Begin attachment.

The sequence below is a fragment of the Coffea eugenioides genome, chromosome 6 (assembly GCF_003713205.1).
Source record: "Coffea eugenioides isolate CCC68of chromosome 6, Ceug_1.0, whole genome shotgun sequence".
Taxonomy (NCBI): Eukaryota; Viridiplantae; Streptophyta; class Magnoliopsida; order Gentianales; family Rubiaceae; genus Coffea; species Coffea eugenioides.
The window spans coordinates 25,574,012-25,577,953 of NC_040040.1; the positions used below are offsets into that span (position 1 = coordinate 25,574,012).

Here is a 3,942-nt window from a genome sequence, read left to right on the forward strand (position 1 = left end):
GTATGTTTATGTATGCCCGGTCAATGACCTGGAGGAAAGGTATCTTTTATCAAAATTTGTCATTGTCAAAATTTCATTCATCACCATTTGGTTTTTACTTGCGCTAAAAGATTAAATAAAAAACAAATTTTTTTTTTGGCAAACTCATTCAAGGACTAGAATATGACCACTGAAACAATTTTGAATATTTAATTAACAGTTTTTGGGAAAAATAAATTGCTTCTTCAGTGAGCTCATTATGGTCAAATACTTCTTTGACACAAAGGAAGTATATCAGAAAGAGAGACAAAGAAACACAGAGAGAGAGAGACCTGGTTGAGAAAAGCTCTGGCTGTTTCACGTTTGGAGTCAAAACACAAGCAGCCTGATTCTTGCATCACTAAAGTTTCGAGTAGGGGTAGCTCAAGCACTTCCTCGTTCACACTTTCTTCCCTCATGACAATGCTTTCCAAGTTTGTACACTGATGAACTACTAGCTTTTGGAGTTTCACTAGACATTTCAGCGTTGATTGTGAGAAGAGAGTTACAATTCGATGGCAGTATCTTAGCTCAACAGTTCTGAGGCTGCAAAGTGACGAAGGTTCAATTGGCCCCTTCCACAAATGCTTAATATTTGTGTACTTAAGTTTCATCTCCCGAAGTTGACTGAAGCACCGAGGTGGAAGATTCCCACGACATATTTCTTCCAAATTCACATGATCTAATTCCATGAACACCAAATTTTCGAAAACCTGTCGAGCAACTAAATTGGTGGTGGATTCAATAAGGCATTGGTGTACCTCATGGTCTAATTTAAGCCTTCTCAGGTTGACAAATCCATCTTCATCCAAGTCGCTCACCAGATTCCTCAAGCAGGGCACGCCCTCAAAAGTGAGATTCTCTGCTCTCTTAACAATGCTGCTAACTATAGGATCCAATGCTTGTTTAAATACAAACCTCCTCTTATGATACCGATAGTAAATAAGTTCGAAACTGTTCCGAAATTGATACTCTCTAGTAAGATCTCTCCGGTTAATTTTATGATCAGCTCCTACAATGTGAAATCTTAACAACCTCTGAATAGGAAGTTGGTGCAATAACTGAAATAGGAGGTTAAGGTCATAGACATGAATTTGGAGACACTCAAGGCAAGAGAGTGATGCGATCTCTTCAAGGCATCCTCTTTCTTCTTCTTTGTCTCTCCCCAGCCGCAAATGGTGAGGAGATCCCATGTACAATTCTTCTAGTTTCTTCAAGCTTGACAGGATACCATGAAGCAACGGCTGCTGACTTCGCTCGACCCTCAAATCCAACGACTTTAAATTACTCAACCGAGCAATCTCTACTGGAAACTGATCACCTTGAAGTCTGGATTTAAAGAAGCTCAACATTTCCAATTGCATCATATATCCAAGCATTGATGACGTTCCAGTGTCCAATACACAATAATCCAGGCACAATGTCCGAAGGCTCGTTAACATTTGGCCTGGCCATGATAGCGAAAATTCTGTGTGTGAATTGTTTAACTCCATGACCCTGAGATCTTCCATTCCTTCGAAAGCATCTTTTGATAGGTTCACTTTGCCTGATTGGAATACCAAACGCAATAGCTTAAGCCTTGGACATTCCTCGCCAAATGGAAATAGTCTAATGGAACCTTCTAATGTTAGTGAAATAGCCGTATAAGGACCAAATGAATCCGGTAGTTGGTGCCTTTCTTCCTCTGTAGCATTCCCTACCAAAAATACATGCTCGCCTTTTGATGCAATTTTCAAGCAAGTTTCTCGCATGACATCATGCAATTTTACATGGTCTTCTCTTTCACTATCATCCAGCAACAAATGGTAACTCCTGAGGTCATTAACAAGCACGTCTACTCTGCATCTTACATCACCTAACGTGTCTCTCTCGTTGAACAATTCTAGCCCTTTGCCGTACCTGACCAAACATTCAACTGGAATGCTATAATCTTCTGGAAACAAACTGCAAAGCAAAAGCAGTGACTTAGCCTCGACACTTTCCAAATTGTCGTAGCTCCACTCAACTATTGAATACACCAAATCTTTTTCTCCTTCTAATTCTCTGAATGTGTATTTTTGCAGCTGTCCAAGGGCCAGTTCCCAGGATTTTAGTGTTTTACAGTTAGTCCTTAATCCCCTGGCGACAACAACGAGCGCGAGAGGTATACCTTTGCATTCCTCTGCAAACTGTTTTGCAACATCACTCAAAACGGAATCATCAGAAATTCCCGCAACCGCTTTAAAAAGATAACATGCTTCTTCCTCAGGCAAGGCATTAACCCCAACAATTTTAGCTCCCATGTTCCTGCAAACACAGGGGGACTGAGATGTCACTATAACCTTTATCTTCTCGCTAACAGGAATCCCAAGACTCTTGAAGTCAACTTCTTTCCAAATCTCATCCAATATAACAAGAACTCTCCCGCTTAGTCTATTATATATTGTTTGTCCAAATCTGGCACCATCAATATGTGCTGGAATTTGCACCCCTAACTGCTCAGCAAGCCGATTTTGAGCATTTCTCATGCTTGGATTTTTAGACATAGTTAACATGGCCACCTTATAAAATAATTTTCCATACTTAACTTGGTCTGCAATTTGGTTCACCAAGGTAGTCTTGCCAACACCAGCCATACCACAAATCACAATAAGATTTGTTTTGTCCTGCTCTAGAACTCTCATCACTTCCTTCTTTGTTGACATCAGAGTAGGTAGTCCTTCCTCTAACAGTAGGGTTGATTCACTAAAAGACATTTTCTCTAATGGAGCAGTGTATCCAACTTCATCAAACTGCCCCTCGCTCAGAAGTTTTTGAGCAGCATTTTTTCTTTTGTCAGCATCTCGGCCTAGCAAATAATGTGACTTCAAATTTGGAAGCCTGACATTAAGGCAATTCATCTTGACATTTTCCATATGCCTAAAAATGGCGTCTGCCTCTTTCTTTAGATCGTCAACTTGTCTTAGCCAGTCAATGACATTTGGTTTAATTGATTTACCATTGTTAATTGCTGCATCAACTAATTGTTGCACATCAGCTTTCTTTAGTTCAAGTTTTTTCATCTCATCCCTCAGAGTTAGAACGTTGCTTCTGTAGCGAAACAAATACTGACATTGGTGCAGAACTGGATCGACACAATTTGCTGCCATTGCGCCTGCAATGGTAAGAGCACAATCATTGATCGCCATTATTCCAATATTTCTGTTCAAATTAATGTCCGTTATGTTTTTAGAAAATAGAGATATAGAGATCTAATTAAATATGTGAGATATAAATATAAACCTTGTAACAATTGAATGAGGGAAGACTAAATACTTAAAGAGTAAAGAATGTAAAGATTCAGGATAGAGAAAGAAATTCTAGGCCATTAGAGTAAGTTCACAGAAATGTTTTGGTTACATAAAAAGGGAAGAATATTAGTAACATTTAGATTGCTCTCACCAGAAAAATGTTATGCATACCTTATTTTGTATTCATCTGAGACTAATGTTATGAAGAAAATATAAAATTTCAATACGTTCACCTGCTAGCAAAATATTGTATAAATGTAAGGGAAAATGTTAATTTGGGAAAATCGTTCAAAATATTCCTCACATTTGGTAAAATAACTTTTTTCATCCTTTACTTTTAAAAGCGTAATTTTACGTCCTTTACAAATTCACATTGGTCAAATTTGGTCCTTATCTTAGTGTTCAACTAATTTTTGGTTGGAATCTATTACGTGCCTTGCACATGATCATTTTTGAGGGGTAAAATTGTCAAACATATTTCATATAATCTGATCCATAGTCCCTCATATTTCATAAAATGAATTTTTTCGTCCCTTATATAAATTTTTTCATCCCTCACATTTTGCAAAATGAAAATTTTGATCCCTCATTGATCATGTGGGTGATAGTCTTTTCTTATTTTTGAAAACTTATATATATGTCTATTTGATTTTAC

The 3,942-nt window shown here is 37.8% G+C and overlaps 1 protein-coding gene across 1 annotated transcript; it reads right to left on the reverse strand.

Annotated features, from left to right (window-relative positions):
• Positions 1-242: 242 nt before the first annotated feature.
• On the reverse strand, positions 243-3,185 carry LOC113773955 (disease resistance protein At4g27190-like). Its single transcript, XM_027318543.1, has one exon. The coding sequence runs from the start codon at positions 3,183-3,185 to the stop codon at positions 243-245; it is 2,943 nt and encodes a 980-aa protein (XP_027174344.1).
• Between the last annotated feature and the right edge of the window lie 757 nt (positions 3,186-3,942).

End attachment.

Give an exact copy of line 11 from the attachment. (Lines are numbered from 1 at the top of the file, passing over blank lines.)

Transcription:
• Between the last annotated feature and the right edge of the window lie 757 nt (positions 3,186-3,942).